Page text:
This midway is registered at TTLB's carnival roundup. See our latest EduPosts here, and the (somewhat) complete Carnival archives over there.


Tuesday, April 10, 2007

Carnival Entries Are Due!

Entries for the 114th midway of The Carnival Of Education (hosted this week by us here at The 'Wonks.) are due today. Please email them to: owlshome [at] earthlink [dot] net . (Or use this handy submission form.) Submissions should be received no later than 9:00 PM (Eastern), 6:00 PM (Pacific). Contributions should include your site's name, the title of the post, and the post's URL if possible.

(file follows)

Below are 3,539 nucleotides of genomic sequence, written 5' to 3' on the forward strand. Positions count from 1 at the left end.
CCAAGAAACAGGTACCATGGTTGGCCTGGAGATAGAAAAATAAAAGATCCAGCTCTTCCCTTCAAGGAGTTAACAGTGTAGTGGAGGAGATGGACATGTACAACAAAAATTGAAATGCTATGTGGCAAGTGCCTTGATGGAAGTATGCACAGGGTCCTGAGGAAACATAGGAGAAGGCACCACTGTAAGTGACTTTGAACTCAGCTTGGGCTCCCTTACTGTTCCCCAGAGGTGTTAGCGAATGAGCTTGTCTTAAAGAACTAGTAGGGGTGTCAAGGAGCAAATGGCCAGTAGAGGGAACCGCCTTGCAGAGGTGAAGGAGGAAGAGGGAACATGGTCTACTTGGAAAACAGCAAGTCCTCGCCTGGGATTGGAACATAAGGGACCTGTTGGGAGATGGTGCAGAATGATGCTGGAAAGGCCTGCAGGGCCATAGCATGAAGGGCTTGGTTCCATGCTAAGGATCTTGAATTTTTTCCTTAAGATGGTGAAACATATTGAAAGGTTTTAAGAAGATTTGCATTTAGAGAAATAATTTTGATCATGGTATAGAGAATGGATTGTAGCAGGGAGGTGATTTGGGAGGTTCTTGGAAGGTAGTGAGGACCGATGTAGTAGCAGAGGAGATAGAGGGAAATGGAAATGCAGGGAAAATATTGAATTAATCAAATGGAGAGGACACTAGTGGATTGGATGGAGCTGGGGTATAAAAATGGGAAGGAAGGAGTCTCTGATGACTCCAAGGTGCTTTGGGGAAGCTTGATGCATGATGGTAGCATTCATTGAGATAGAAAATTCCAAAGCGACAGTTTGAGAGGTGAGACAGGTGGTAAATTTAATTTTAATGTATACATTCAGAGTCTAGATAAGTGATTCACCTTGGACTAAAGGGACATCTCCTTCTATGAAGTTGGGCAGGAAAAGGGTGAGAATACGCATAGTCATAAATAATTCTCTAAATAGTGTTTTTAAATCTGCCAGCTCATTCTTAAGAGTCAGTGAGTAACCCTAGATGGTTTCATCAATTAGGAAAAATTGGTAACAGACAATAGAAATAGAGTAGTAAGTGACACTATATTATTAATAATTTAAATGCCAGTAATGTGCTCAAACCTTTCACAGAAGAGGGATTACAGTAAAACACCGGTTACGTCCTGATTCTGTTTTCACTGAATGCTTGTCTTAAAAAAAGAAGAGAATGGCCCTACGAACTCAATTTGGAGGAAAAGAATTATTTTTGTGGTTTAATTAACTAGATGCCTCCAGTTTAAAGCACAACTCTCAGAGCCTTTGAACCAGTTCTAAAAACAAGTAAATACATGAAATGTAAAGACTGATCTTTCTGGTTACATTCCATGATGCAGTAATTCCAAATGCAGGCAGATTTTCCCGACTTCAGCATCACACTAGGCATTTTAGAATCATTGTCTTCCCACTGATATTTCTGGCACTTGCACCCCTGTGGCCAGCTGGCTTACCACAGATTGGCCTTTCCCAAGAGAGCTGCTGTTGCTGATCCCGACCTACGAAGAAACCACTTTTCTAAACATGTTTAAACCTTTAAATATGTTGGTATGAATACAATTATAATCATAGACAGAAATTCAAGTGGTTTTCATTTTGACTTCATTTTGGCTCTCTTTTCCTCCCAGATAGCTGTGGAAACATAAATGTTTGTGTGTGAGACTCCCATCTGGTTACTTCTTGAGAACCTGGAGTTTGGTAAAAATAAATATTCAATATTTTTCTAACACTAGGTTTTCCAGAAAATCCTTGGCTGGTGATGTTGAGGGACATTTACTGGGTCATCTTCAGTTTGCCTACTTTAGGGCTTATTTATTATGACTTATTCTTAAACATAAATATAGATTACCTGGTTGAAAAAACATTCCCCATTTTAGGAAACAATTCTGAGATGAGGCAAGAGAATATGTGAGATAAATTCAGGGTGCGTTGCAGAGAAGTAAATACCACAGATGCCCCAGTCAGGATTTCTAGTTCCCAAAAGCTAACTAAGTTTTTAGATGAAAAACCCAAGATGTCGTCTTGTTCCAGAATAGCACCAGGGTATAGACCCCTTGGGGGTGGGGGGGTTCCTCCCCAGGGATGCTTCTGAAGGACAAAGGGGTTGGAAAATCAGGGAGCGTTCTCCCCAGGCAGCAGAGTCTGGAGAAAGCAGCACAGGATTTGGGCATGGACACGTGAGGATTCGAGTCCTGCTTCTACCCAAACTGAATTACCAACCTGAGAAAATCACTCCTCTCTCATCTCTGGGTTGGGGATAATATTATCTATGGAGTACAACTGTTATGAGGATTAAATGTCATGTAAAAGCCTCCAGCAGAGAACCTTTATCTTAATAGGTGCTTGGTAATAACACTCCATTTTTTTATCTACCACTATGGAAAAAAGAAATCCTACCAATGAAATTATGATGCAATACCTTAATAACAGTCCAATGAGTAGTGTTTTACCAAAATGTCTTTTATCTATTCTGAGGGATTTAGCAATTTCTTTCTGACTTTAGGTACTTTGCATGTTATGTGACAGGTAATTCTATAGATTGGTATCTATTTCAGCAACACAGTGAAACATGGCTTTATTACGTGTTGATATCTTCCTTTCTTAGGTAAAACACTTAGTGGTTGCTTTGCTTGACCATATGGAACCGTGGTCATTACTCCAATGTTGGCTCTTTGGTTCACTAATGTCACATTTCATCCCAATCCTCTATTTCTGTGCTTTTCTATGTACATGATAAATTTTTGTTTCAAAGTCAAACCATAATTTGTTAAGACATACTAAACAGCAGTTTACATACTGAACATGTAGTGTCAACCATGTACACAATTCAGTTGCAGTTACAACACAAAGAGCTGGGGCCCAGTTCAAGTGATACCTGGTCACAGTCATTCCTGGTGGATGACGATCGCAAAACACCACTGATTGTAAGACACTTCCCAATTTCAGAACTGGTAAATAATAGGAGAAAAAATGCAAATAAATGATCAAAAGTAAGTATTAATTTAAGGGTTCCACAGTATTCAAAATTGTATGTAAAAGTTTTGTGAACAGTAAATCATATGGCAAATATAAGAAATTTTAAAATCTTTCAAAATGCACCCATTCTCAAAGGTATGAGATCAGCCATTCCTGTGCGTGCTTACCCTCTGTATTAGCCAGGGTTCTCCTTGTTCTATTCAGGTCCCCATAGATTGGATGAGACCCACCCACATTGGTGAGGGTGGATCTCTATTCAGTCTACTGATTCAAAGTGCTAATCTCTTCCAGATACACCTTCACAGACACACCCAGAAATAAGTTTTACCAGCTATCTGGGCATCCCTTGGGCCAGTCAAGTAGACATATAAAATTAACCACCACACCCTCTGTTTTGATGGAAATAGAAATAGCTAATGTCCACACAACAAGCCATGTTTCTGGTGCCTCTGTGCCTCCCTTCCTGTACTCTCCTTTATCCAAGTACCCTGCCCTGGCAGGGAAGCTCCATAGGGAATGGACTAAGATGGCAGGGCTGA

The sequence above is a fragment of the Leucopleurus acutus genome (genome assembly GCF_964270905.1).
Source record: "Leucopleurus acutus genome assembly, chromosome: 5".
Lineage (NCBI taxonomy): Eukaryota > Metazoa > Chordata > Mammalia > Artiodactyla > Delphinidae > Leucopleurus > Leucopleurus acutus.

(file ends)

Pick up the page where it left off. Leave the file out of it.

Those wishing to host an edition of the Midway, please drop us a line via the same email address.

Visit last week's midway, hosted by Getting Greener, right here.

Barring unforeseen circumstances, the exhibits should open Wednesday.
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The Watcher's Council Has Spoken!

Each and every week, Watcher of Weasels sponsors a contest among posts from the Conservative side of the 'Sphere. The winning entries are determined by a jury of 12 writers (and The Watcher) known as "The Watchers Council."

The Council has met and cast their ballots for last week's submitted posts.

Council Member Entries: Eternity Road took first place (for the second week in a row) with The Scourging.

Non-Council Entries: Gates of Vienna garnered the most votes with Universal Moral Equivalence.
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Friday, April 06, 2007

13-Year Old Busted For Writing On Desk!